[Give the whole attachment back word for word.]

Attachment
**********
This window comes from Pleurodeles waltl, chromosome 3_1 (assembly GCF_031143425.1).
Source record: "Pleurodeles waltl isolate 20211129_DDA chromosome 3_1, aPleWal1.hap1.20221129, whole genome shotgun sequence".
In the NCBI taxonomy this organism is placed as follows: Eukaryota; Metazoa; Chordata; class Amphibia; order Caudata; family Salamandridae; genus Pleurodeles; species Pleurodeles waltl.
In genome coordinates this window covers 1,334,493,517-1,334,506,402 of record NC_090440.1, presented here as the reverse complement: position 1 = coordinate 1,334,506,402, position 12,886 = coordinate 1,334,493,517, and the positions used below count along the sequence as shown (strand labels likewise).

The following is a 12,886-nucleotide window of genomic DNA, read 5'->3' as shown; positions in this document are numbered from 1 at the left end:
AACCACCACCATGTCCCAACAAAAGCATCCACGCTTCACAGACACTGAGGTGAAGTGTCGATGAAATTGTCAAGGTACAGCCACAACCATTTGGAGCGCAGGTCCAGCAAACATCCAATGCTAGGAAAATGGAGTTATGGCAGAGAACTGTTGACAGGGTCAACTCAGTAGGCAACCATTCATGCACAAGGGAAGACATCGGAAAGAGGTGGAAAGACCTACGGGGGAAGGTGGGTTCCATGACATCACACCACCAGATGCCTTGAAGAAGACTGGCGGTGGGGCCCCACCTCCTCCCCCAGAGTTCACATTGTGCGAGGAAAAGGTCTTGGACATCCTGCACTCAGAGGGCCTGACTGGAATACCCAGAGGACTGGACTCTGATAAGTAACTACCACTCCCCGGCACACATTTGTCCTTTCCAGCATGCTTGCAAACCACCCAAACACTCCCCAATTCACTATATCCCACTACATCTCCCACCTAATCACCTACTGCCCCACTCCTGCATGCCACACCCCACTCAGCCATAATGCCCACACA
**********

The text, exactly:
This window comes from Pleurodeles waltl, chromosome 3_1 (assembly GCF_031143425.1).
Source record: "Pleurodeles waltl isolate 20211129_DDA chromosome 3_1, aPleWal1.hap1.20221129, whole genome shotgun sequence".
In the NCBI taxonomy this organism is placed as follows: Eukaryota; Metazoa; Chordata; class Amphibia; order Caudata; family Salamandridae; genus Pleurodeles; species Pleurodeles waltl.
In genome coordinates this window covers 1,334,493,517-1,334,506,402 of record NC_090440.1, presented here as the reverse complement: position 1 = coordinate 1,334,506,402, position 12,886 = coordinate 1,334,493,517, and the positions used below count along the sequence as shown (strand labels likewise).

The following is a 12,886-nucleotide window of genomic DNA, read 5'->3' as shown; positions in this document are numbered from 1 at the left end:
AACCACCACCATGTCCCAACAAAAGCATCCACGCTTCACAGACACTGAGGTGAAGTGTCGATGAAATTGTCAAGGTACAGCCACAACCATTTGGAGCGCAGGTCCAGCAAACATCCAATGCTAGGAAAATGGAGTTATGGCAGAGAACTGTTGACAGGGTCAACTCAGTAGGCAACCATTCATGCACAAGGGAAGACATCGGAAAGAGGTGGAAAGACCTACGGGGGAAGGTGGGTTCCATGACATCACACCACCAGATGCCTTGAAGAAGACTGGCGGTGGGGCCCCACCTCCTCCCCCAGAGTTCACATTGTGCGAGGAAAAGGTCTTGGACATCCTGCACTCAGAGGGCCTGACTGGAATACCCAGAGGACTGGACTCTGATAAGTAACTACCACTCCCCGGCACACATTTGTCCTTTCCAGCATGCTTGCAAACCACCCAAACACTCCCCAATTCACTATATCCCACTACATCTCCCACCTAATCACCTACTGCCCCACTCCTGCATGCCACACCCCACTCAGCCATAATGCCCACACA